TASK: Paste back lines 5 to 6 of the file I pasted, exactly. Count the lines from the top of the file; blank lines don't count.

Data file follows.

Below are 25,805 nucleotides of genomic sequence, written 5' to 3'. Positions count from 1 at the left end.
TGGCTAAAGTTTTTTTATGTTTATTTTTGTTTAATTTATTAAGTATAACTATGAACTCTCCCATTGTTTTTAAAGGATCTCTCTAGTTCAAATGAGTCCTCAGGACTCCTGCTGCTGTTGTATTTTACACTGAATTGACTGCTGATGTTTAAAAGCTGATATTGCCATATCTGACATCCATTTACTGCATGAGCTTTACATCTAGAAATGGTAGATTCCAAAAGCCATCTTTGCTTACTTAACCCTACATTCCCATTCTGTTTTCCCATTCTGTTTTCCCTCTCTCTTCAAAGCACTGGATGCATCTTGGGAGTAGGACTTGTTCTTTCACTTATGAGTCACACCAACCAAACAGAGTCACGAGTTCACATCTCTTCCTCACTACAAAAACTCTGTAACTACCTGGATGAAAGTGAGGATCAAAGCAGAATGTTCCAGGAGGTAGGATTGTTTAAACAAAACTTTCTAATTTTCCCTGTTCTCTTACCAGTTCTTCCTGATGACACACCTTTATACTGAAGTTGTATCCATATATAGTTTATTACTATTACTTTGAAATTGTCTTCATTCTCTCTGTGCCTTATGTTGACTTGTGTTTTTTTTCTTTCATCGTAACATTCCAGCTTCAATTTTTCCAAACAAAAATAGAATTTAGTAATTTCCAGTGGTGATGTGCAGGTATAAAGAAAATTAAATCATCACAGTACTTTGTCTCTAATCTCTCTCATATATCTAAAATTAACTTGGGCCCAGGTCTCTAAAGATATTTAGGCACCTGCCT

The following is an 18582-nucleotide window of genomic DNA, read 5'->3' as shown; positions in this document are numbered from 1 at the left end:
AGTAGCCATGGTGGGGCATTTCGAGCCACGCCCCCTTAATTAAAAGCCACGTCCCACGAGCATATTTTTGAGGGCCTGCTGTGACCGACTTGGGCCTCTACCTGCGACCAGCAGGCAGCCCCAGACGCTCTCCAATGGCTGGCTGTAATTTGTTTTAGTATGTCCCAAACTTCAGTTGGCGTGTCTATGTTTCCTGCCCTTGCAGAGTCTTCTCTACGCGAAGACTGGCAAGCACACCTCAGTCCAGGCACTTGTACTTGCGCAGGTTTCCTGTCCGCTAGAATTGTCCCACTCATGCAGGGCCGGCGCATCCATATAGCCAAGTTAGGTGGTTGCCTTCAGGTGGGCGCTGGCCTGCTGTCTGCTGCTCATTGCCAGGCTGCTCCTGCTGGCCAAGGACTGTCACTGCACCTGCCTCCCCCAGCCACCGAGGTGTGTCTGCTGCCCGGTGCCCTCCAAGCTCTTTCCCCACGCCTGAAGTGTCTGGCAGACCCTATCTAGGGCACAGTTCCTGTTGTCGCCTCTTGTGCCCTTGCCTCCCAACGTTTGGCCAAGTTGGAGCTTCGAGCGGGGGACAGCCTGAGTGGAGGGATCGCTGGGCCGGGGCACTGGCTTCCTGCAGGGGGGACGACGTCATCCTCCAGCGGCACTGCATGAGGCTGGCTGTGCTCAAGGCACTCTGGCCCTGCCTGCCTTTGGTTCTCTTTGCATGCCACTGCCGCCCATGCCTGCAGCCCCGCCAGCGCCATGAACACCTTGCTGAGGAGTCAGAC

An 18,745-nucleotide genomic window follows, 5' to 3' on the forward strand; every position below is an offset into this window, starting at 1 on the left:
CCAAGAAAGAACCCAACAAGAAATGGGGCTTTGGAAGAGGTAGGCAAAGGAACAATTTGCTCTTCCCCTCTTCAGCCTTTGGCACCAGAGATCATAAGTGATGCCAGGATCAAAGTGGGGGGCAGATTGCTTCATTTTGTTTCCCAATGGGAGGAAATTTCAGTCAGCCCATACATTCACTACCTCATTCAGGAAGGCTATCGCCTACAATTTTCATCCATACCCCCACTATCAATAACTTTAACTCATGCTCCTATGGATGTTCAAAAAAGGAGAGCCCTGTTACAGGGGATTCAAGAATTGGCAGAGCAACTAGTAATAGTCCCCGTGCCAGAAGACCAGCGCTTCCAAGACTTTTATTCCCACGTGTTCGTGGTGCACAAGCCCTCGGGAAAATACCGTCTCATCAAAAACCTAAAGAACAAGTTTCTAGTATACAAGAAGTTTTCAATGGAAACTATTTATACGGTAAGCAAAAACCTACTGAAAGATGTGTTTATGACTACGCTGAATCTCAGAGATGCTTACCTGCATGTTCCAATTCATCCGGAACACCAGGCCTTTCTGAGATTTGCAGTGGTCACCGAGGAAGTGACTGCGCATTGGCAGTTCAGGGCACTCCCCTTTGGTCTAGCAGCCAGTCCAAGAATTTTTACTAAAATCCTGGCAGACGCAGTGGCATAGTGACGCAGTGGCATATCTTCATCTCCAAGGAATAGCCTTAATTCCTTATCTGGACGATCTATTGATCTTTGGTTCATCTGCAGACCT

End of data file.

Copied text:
An 18,745-nucleotide genomic window follows, 5' to 3' on the forward strand; every position below is an offset into this window, starting at 1 on the left:
CCAAGAAAGAACCCAACAAGAAATGGGGCTTTGGAAGAGGTAGGCAAAGGAACAATTTGCTCTTCCCCTCTTCAGCCTTTGGCACCAGAGATCATAAGTGATGCCAGGATCAAAGTGGGGGGCAGATTGCTTCATTTTGTTTCCCAATGGGAGGAAATTTCAGTCAGCCCATACATTCACTACCTCATTCAGGAAGGCTATCGCCTACAATTTTCATCCATACCCCCACTATCAATAACTTTAACTCATGCTCCTATGGATGTTCAAAAAAGGAGAGCCCTGTTACAGGGGATTCAAGAATTGGCAGAGCAACTAGTAATAGTCCCCGTGCCAGAAGACCAGCGCTTCCAAGACTTTTATTCCCACGTGTTCGTGGTGCACAAGCCCTCGGGAAAATACCGTCTCATCAAAAACCTAAAGAACAAGTTTCTAGTATACAAGAAGTTTTCAATGGAAACTATTTATACGGTAAGCAAAAACCTACTGAAAGATGTGTTTATGACTACGCTGAATCTCAGAGATGCTTACCTGCATGTTCCAATTCATCCGGAACACCAGGCCTTTCTGAGATTTGCAGTGGTCACCGAGGAAGTGACTGCGCATTGGCAGTTCAGGGCACTCCCCTTTGGTCTAGCAGCCAGTCCAAGAATTTTTACTAAAATCCTGGCAGACGCAGTGGCATAGTGACGCAGTGGCATATCTTCATCTCCAAGGAATAGCCTTAATTCCTTATCTGGACGATCTATTGATCTTTGGTTCATCTGCAGACCT